Discrepancies in estimates of prevalence and correlates of substance use and disorders between two national surveys

Richard A. Grucza, Anna M. Abbacchi, Thomas R. Przybeck, Joseph C. Gfroerer

Research output: Contribution to journalArticle

103 Scopus citations

Abstract

Aim: To assess the degree to which methodological differences might influence estimates of prevalence and correlates of substance use and disorders by comparing results from two recent surveys administered to nationally representative US samples. Methods: Post-hoc comparison of data from the 2002 National Survey on Drug Use and Health (NSDUH) with data from the National Epidemiologic Survey on Alcohol and Related Conditions (NESARC) administered in 2001-02. Results: Prevalence estimates for all substance use outcomes were higher in the NSDUH than in the NESARC; ratios of NSDUH to NESARC prevalences ranged from 2.1 to 5.7 for illegal drug use outcomes. In the NSDUH, past-year substance use disorder (SUD) prevalence estimates were higher for cocaine and heroin, but were similar to NESARC estimates for alcohol, marijuana and hallucinogens. However, prevalence estimates for past-year SUD conditional on past-year use were substantially lower in the NSDUH for marijuana, hallucinogens and cocaine. Associations among drug and SUD outcomes were substantially higher in the NESARC. Total SUD prevalence did not differ between surveys, but estimates for blacks and Hispanics were higher in the NSDUH. Conclusion: A number of methodological variables might have contributed to such discrepancies; among plausible candidates are factors related to privacy and anonymity, which may have resulted in higher use estimates in the NSDUH, and differences in SUD diagnostic instrumentation, which may have resulted in higher SUD prevalence among past-year substance users in the NESARC.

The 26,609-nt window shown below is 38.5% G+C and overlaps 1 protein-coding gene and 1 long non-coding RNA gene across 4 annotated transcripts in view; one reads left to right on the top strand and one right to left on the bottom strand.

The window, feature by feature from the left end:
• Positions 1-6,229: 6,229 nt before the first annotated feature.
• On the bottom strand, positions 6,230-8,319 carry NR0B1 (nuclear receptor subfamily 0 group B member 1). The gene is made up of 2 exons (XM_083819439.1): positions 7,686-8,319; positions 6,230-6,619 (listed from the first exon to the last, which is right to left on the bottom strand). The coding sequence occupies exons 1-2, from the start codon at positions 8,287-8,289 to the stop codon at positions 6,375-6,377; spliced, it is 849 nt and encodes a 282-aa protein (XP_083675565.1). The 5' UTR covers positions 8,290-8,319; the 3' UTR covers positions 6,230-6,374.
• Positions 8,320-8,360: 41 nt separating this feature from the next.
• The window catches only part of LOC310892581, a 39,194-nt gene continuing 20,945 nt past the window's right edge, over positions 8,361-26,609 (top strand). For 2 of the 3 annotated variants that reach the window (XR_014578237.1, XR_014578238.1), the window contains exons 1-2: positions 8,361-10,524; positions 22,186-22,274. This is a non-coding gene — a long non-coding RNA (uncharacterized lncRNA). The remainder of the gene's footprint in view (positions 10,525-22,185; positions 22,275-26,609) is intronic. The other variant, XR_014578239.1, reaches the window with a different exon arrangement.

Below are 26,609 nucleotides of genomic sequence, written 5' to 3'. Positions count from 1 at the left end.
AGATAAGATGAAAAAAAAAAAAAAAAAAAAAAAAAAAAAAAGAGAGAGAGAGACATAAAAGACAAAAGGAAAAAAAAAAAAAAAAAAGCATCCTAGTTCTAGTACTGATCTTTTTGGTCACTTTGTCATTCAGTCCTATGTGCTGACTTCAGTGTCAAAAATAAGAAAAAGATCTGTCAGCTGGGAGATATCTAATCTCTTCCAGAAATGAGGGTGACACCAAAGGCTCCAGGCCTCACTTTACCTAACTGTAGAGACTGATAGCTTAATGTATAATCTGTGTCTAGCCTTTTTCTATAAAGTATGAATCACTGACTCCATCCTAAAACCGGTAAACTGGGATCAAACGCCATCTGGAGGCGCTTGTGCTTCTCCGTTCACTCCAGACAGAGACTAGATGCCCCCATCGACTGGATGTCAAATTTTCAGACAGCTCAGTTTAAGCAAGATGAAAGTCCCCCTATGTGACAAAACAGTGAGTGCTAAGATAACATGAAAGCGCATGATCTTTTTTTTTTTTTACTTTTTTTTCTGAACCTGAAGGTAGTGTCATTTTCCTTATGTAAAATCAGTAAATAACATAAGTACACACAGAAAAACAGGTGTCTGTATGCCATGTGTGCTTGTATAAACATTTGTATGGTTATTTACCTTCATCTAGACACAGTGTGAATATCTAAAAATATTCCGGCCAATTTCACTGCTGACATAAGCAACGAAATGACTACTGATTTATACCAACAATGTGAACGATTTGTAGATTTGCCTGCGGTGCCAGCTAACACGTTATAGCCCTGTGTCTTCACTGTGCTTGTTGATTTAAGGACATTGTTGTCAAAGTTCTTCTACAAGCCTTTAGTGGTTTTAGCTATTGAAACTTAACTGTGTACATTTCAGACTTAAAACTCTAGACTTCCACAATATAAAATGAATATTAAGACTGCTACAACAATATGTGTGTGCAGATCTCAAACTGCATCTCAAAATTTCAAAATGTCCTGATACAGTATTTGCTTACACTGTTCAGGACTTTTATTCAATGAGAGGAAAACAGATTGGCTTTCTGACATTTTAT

Original languageEnglish
Pages (from-to)623-629
Number of pages7
JournalAddiction
Volume102
Issue number4
DOIs
StatePublished - Apr 1 2007

Keywords

  • Comorbidity
  • Epidemiology
  • Illegal drugs
  • Methodology
  • Substance use disorders
  • Surveys

Fingerprint Dive into the research topics of 'Discrepancies in estimates of prevalence and correlates of substance use and disorders between two national surveys'. Together they form a unique fingerprint.

  • Cite this